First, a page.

Please note. This review will contain NSFW (Not-Suitable-For-Work) material, such as nudity – This is literally a game about busty anime chicks smacking the stuffing out of one-another and ripping off eachothers clothes. You have been warned.

Senran Kagura: Estival Versus is a titular action brawler game developed by Tamsoft and published by Marvelous Entertainment. The game was originally released in the west on Playstation 4 and Vita in March 2016 and has now bounced its way onto PC on March 17th 2017.

Story

Shinobi from various schools are brought together on a mysterious island and are challenged to a contest of strength and wits. The winning schools is promised to learn the highest secrets of Shinobi lore.

If you’re anything like me and this is your first Senran Kagura game, then you’re going to be slightly out of luck as there is no character development and synapses as to what has happened throughout the previous games.

The narrative is displayed through a number of in-game cutscenes, visual novel style segments all with the original Japanese voice overs.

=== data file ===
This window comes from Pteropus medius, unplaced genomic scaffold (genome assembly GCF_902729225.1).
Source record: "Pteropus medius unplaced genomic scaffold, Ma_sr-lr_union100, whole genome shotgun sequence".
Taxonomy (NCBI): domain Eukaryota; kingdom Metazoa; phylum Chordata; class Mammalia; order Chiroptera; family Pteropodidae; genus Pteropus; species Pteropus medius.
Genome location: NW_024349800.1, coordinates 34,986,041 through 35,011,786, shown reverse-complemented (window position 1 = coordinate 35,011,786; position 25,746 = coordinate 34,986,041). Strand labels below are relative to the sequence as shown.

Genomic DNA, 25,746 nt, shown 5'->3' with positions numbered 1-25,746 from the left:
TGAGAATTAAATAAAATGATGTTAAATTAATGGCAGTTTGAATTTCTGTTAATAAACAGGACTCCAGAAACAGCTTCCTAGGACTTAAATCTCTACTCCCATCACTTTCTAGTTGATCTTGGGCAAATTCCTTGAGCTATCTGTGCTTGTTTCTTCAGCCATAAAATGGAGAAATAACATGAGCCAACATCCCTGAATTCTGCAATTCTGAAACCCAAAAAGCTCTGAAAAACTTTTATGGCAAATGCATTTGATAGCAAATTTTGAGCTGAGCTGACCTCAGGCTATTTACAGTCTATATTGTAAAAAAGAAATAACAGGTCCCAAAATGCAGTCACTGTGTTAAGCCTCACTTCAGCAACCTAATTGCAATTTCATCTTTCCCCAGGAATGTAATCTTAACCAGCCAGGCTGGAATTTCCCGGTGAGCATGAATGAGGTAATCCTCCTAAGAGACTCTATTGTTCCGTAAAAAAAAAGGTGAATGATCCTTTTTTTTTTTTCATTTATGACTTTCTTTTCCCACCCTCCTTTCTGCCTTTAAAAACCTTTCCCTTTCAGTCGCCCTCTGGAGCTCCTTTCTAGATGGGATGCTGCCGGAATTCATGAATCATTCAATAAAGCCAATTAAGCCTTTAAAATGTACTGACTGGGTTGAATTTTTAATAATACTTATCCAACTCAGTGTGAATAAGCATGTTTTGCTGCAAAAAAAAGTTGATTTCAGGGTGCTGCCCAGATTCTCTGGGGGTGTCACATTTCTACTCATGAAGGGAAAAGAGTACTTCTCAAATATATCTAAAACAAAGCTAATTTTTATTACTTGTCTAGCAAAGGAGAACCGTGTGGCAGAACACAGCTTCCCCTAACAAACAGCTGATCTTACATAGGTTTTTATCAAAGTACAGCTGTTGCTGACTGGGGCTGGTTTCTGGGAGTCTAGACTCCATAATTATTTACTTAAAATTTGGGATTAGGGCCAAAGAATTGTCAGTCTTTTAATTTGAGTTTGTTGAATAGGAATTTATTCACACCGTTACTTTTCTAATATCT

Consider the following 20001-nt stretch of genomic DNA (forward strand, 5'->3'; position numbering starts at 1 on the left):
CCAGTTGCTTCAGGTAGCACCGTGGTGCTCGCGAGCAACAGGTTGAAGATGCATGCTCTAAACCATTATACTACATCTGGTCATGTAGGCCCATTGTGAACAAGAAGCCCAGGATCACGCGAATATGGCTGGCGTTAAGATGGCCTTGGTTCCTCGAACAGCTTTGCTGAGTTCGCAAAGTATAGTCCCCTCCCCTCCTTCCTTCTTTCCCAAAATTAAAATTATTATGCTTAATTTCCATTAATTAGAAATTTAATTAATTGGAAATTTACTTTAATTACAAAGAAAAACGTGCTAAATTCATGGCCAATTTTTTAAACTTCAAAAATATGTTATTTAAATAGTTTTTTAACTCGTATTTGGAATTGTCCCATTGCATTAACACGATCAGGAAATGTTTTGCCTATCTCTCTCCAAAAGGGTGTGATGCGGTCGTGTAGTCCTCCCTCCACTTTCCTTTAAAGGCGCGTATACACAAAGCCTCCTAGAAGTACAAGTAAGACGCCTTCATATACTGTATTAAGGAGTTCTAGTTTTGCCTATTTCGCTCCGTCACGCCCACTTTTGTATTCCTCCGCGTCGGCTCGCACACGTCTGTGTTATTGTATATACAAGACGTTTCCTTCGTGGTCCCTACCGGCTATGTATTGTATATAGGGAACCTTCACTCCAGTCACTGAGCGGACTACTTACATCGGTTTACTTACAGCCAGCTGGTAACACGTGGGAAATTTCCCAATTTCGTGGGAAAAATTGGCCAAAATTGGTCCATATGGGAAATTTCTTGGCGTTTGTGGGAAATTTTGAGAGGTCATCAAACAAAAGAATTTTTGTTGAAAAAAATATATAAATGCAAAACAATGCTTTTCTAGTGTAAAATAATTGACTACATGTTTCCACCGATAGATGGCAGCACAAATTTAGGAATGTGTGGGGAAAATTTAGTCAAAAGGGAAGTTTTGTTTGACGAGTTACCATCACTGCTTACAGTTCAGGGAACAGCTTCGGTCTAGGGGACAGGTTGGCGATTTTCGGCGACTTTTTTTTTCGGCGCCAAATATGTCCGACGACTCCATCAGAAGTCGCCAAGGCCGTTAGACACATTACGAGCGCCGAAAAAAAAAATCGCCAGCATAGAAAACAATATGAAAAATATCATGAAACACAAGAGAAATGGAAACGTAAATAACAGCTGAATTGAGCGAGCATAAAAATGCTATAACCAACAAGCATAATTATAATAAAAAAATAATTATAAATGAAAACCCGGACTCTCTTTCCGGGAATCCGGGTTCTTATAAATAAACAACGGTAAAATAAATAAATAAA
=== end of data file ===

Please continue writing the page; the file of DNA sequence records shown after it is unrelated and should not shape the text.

Appearance and Music

Just like my more recent anime themed games that I have reviewed recently, “aesthetic is what you would expect from an anime themed game, all of the characters are colourful and able to show a range of emotions – I would go as far to say this is easily one of the prettiest anime games out on the market at the moment, especially when comparing this to the recently released Dragon Ball Xenoverse 2.”

The environments used throughout are well put together however there isn’t a lot of variation between some levels. The main reason for this revolves around the fact that there are some large levels which are cut down, limiting sections you can explore and when you are given the opportunity to explore you aren’t adequately rewarded.

With the above being said, let’s not forget that this title was originally developed for Playstation 4 and Playstation Vita. Taking this into consideration the quality of what we’re seeing on PC is amazing it’s just the variation.

The music fits the feeling of the game world, it’s nothing too heavy and fits very well with the anime theme of the game

Gameplay

The game provides what you would expect from a musou game, you pick a character from a large roster of varied characters and go defeat waves upon waves of enemies in the field. There are light elements of adventuring across a zone, however the game will keep you locked into place at various points.

When you’re not fighting large waves of generic enemies, you will find yourself in one-vs-one or two-vs two combat. This is where the combat, in my opinion becomes slightly stale as the tempo of the combat is reduced and you find yourself slowly exchanging blows until someones apparel gets torn until they’re left in their lingerie. While the result of this is an extreme amount of fan-service, this does also have an effect on your character: less clothing equals less defence.